Sunday, July 24, 2011

Seeking Real Treasure

"The LORD appeared to Solomon in a dream at night.  God said, “Ask something of me and I will give it to you.” (1 Kings 3:5)

How do we use the gifts that God has given us?  Way back in 1984, there was a magnificent film released about the life of Mozart called Amadeus.  However, the film was told from the point of view of another musical composer, Antonio Salieri, who was angry at God for giving Mozart who is portrayed as a vulgar buffoon such extraordinary musical gifts.  Salieri slaved over each note of his compositions and longed for God to give him the same gifts he gave Mozart so that he could use them to write divine music, but instead Mozart would effortlessly compose great symphonies which would only fuel the envy inside Salieri's heart.  The movie is a wonderful example of how each of us are given gifts from above and how we use them.  In the opening prayer today, we ask that we may use the gifts that God has given us with wisdom.  We sometimes forget that God has endowed each of us with great gifts.  Now some, like Mozart, are blessed more than others, yet we are called to discern God's will in our lives and place them at the service of his Kingdom.  Today we come to the Eucharist to ask the Lord to make us aware of the many blessings and gifts that he has given us and how we use them wisely.

In the first reading, God appears to Solomon and basically says, "Whatever you ask of me, I will give it to you."  Solomon even in his youth does not ask for riches or more power, but rather because he recognizes the limitations of his youth, he responds to the Lord by saying, "Give your servant, therefore, an understanding heart to judge your people and to distinguish right from wrong (1 King 3:9)."  Solomon just wanted the wisdom to discern right from wrong and to know God's will.  Why?  Because he knew that happiness resides in doing the will of God and that joy is worth more than anything the world has to offer.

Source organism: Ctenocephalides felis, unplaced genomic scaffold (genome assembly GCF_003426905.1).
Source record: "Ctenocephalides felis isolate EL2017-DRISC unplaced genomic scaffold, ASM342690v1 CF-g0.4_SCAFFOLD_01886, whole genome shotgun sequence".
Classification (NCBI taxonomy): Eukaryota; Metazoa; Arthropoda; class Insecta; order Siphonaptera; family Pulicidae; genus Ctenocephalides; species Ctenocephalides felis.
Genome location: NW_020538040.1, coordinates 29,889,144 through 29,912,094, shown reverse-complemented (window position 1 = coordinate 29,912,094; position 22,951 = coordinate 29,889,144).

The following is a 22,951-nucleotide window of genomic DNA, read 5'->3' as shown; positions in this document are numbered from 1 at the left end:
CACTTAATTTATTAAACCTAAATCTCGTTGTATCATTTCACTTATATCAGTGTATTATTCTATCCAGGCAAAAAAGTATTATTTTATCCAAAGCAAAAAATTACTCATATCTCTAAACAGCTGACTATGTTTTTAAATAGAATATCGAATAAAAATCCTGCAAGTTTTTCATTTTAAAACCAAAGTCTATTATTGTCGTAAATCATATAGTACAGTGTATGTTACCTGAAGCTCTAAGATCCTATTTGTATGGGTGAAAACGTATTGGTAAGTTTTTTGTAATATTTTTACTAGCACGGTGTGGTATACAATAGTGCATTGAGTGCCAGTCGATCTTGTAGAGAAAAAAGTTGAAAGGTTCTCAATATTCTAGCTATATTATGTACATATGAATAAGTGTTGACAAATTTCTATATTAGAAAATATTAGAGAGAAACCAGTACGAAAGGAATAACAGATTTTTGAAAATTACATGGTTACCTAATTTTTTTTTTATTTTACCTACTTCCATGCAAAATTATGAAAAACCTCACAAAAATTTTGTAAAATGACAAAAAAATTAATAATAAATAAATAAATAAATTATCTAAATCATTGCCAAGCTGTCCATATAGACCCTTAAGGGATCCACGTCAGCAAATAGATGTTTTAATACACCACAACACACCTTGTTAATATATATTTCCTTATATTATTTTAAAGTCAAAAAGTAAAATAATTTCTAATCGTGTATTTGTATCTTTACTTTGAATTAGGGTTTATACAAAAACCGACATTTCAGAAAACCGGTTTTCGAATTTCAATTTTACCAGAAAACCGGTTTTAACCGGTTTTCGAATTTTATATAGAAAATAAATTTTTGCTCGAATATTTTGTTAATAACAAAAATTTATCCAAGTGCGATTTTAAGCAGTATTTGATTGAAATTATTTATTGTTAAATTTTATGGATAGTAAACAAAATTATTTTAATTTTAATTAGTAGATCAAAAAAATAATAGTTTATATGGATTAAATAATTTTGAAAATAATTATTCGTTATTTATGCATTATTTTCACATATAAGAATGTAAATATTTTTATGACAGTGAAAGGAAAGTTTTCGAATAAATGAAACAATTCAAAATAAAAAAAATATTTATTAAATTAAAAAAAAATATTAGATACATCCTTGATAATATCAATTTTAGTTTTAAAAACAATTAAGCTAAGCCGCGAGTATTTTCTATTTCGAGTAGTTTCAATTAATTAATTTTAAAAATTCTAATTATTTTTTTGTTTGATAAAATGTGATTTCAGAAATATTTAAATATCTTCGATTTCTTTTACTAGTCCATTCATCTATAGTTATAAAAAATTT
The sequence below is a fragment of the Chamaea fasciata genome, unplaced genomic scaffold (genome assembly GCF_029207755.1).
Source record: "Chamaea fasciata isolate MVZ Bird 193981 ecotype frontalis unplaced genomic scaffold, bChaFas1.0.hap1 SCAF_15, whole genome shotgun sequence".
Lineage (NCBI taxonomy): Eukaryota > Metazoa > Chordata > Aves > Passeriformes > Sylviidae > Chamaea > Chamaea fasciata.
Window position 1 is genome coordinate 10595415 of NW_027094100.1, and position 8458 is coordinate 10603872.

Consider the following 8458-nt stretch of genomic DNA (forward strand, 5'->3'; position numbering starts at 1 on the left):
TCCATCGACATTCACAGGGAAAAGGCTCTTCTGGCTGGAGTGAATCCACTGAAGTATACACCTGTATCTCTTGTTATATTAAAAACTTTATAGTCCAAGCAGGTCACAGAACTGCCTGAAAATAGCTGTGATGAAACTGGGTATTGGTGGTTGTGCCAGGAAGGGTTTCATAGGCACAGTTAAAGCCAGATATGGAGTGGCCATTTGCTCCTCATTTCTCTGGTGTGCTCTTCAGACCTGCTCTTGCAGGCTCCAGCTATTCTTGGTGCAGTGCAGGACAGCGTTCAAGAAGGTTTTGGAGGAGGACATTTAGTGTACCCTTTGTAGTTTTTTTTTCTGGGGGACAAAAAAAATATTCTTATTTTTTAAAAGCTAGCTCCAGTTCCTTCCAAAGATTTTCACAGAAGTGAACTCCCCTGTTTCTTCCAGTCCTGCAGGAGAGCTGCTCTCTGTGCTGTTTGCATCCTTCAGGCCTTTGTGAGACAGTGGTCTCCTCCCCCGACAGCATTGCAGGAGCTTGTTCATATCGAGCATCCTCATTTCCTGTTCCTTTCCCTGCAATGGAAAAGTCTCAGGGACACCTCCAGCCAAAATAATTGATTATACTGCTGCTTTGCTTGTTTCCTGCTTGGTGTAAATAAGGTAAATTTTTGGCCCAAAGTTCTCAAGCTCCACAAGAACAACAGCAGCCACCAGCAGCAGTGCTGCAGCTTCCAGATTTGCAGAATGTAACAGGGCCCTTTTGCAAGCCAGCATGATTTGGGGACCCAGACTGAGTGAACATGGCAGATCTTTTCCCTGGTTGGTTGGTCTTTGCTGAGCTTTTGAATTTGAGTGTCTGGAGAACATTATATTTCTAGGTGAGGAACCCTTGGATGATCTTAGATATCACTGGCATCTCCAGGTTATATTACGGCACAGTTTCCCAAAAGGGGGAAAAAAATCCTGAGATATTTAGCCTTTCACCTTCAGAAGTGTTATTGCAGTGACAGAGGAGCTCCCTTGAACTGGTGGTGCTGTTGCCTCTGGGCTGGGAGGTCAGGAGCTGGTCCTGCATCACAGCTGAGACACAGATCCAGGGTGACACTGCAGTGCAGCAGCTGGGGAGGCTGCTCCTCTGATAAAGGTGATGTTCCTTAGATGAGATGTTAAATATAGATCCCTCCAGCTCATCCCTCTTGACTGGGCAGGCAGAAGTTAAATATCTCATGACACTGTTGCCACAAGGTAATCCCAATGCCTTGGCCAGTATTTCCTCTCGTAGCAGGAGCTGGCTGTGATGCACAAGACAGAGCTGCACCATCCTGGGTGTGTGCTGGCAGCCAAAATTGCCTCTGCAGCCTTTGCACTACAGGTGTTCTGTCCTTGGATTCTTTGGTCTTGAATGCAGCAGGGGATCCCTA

Unfortunately, too often we go looking for happiness in a world that cannot possibly bring us joy.  We seek solace in vices and things that only draw us further away from God's divine love.  Yet when we find the treasure that Jesus speaks of in today's gospel, we don't ever want to let it go.  The real treasure of knowing how much God loves us, of knowing how much he forgives us, of knowing what awaits us in heaven, is worth more than the greatest of riches.  As the Psalmist says today, "For I love your command more than gold (Psalm 119:127)."  But why do we go against the Lord's commands and his perfect will when he knows what is best for us?  Why do we seek treasures in other places when the greatest of treasures is right here on this altar?  Here we realize how much we are loved and how much God has blessed us.  Here we realize that we are His children called to take our gifts and do the extraordinary out in the world.  Perhaps the story of Mozart is a cautionary tale, at least from the movie's point of view, because it seems that he never appreciated the immense gift that God had given to him and he died young, penniless, consumed by the  world, and rather unaware of how much God loved him (sound familiar? #club27).  There are so many gifted people in our world with divine talents that could be used for good and that could bring them great joy and peace, but sadly they go looking for happiness in all the wrong places.  May we always be aware of His love and of the many blessings he bestows on us.  Solomon was aware of this which is why he only sought the wisdom to know what was right in the eyes of God so that he could always please Him.  Which brings us to two final questions:  If God approached you like Solomon ready to give you anything you wanted, what would you ask for?  And would you place that divine gift at the service of his Kingdom?